The percentage of compressor capacity that is lost should be under 10% for a system that is properly maintained.
Another method to calculate the amount of leakage in a system is by using a downstream pressure gauge from a receiver tank. You would need to know the total volume in the system at this point though to accurately estimate the leakage. As the compressor starts to cycle on, you want to allow the system to reach the nominal operating pressure for the process and record the length of time it takes for the pressure to drop to a lower level. As stated above, any leakage more than 10% shows that improvements could be made in the system.
(V x (P1 – P2) / T x 14.7) x 1.25
V= Volumetric Flow (CFM)
P1 = Operating Pressure (PSIG)
P2 = Lower Pressure (PSIG)
T = Time (minutes)
14.7 = Atmospheric Pressure
1.25 = correction factor to figure the amount of leakage as the pressure drops in the system
Now that we’ve covered how to estimate the amount of leakage there might be in a system, we can now look at the cost of a leak. For this example, we will consider a leak point to be the equivalent to a 1/16″ diameter hole.
A 1/16″ diameter hole is going to flow close to 3.8 SCFM @ 80 PSIG supply pressure. An industrial sized air compressor uses about 1 horsepower of energy to make roughly 4 SCFM of compressed air. Many plants know their actual energy costs but if not, a reasonable average to use is $0.25/1,000 SCF generated.
3.8 SCFM (consumed) x 60 minutes x $ 0.25 divided by 1,000 SCF
= $ 0.06 per hour
= $ 0.48 per 8 hour work shift
= $ 2.40 per 5-day work week
= $ 124.80 per year (based on 52 weeks)
As you can see, that’s a lot of money and energy being lost to just one small leak. More than likely, this wouldn’t be the only leak in the system so it wouldn’t take long for the cost to quickly add up for several leaks of this size.
If you’d like to discuss how EXAIR products can help identify and locate costly leaks in your compressed air system, please contact one of our application engineers at 800-903-9247.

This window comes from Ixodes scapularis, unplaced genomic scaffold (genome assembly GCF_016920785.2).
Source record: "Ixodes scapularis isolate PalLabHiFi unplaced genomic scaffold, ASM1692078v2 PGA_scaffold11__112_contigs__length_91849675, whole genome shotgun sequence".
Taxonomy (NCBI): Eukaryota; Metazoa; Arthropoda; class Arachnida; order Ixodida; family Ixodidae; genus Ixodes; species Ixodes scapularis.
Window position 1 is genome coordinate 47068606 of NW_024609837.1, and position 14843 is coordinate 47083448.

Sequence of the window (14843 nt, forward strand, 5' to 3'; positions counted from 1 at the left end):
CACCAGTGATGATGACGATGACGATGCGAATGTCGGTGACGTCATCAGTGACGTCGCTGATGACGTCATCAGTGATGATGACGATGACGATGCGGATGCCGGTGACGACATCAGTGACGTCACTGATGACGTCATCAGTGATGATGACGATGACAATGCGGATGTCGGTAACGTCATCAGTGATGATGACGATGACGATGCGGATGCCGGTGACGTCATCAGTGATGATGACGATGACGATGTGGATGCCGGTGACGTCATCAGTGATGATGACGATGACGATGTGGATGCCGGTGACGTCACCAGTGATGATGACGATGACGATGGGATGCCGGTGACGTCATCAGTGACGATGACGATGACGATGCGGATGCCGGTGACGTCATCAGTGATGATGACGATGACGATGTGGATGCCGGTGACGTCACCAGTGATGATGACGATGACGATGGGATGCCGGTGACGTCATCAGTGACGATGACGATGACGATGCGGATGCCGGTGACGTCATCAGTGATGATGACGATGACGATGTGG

The National Resource Defense Council (NRDC) issued a report this October that America had used the same amount of energy (measured in BTU’s) as it had used in 1999. We have reduced our energy usage per person, while still growing the economy, a feat that I would not have thought possible.
You can read the full report here: NRDC Energy Report. So often environmental news is dire and gloomy, but this news shows the power of energy efficiency. As noted in the report, politicians and media members focus on where we are going to find new energy resources. As opposed to opening up new energy reserves, we have reaped larger rewards from spending time and money conserving the energy over the last thirty-five years. The energy report uses the household refrigerator as an example of an appliance, whose increasing energy efficiency greatly decreased our electrical load per person. Refrigerators use 1/4 as much energy as the same size refrigerator used in 1975. This decrease in energy usage is a huge gain for the user who replaces their refrigerator and for the power grid that doesn’t need to build a new power plant to keep up with the increased load. As an EXAIR employee, I can not help but notice that EXAIR opened in 1982, which is one of the first years in the graph above were economic growth was not directly tied to energy usage. At EXAIR, we realize the impact of conserving compressed air can have on your compressed air system. By replacing home-made blow offs like open tubes or holes drilled in pipe with Super Air Nozzle or Super Air Knife engineered solutions, you conserve compressed air and save money. This also reduces wear on the your compressor and can extend its life. A model 1100 Super air nozzle uses 14 SCFM when fed with 80 PSIG, which is a 58% reduction from 1/4″ open copper tube, which uses 33 SCFM when fed with 80 PSIG. Go to our Air Savings Calculator to see how much compressed air and money you can save by replacing those home made blow offs.